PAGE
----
Storage Table

More Storage Data
Other Market Trends

EIA Forecasts Slower Production Growth in 2011. In EIA’s Short-Term Energy Outlook (STEO), released April 12, 2011, EIA forecasts that natural gas marketed production will increase 2.4 percent in 2011, considerably less than the 4.5 percent growth in 2010. The slower production growth stems from projections of relatively low prices, which lead to reduced drilling activity. The annual average Henry Hub spot price is expected to decline $0.29 per MMBtu in 2011 to $4.10. The latest EIA data for monthly natural gas production already show a decline in production in the lower 48 States for January 2011. Some of this decline is because of "freeze-offs" during the very cold weather that forced some producers to temporarily shut down some production. Although further declines in production are expected from freeze-offs in February, production levels are expected to recover this spring before beginning modest declines that will continue through the year because of a falling gas-directed drilling rig count.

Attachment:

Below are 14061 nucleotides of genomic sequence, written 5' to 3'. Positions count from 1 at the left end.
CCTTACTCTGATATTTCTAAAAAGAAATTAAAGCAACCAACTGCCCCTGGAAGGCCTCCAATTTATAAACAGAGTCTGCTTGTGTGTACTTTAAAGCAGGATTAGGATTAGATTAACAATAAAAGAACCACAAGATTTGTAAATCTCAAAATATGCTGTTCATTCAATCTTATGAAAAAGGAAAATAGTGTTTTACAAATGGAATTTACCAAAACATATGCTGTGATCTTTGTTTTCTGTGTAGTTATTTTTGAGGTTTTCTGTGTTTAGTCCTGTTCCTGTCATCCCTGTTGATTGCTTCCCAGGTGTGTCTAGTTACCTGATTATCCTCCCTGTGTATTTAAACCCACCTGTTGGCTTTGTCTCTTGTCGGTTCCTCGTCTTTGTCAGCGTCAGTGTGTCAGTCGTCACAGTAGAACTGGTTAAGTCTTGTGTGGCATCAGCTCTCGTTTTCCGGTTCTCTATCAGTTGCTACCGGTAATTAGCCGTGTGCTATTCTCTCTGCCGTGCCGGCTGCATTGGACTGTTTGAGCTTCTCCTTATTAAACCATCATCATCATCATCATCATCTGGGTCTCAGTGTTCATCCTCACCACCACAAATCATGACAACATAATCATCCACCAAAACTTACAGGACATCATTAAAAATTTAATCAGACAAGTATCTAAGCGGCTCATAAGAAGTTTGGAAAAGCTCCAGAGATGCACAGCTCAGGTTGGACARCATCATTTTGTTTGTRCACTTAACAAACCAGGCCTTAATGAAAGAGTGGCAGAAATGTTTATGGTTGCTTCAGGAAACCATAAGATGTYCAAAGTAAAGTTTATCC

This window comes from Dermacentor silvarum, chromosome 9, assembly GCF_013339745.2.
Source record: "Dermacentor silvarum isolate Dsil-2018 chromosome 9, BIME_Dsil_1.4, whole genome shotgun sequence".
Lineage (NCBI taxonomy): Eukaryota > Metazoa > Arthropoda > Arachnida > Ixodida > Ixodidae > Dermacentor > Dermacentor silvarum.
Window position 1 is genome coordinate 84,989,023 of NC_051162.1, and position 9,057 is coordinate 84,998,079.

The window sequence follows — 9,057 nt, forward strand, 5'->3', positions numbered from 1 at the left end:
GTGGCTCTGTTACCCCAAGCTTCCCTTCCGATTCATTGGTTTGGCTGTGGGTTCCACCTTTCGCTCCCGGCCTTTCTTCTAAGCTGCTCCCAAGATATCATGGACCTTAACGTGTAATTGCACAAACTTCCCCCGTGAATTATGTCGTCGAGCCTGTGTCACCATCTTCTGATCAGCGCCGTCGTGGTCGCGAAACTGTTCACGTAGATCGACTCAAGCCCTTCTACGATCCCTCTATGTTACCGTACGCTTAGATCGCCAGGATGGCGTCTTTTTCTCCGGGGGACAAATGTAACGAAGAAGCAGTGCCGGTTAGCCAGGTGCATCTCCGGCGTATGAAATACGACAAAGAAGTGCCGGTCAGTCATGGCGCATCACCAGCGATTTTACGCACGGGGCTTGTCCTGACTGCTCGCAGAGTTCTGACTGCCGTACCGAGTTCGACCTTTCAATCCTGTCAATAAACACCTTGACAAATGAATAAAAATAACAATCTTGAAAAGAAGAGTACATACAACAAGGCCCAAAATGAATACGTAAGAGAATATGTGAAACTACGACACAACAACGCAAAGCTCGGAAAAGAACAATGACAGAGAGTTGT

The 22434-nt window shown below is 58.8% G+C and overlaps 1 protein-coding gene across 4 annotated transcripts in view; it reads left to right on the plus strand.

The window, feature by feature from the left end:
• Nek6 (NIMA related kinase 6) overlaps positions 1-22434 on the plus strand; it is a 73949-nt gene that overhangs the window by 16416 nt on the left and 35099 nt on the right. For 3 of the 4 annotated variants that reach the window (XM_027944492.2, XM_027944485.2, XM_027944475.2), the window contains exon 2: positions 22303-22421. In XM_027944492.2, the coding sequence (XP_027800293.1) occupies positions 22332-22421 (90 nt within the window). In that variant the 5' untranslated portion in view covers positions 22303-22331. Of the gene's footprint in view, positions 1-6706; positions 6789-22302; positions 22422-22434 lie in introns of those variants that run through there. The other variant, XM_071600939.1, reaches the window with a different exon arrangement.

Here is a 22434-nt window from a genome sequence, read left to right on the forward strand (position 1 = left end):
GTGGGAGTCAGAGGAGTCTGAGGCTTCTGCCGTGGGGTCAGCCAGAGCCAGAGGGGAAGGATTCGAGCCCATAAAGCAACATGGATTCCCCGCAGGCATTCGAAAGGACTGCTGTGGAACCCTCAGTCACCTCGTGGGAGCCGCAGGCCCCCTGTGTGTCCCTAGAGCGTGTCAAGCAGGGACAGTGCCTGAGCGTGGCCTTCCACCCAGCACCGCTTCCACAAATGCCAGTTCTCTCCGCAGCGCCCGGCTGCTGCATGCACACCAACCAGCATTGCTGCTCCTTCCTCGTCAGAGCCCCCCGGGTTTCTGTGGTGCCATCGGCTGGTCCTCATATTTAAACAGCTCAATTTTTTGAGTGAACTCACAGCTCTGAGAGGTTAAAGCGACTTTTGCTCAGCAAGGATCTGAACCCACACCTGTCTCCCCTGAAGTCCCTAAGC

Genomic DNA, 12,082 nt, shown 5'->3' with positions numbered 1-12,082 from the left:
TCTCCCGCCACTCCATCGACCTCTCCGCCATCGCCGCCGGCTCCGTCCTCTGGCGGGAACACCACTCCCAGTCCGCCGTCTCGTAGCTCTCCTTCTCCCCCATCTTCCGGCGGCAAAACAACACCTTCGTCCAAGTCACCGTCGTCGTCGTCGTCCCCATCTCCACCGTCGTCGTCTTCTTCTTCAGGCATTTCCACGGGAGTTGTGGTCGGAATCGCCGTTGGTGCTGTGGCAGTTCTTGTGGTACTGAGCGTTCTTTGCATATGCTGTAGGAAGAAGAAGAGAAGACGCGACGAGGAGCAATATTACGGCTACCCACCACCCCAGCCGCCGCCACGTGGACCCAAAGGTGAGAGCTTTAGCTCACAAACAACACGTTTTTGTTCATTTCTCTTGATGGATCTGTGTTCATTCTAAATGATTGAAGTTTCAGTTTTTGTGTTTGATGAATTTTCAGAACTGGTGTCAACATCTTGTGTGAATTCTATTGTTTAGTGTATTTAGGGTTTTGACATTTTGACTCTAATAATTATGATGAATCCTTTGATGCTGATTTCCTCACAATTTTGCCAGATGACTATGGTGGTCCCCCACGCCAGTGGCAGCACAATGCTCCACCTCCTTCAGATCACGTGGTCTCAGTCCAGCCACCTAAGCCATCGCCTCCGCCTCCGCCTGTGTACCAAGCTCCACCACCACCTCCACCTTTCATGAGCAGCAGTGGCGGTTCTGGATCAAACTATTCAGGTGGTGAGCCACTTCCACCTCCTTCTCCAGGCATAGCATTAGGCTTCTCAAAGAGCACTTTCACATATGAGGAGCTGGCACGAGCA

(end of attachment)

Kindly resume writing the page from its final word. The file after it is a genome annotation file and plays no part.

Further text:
Growing domestic production continues to reduce U.S. reliance on natural gas imports. EIA expects little effect on the U.S. natural gas market from increased demand for liquefied natural gas (LNG) in Japan, where nuclear outages are expected to increase consumption of natural gas as a replacement fuel for electric power generation. Japan is already the largest importer of LNG in the world, with daily imports averaging more than 9 Bcf per day in 2010. EIA now projects U.S. imports of LNG will average 1.05 Bcf per day in 2011, down from 1.18 Bcf per day in 2010.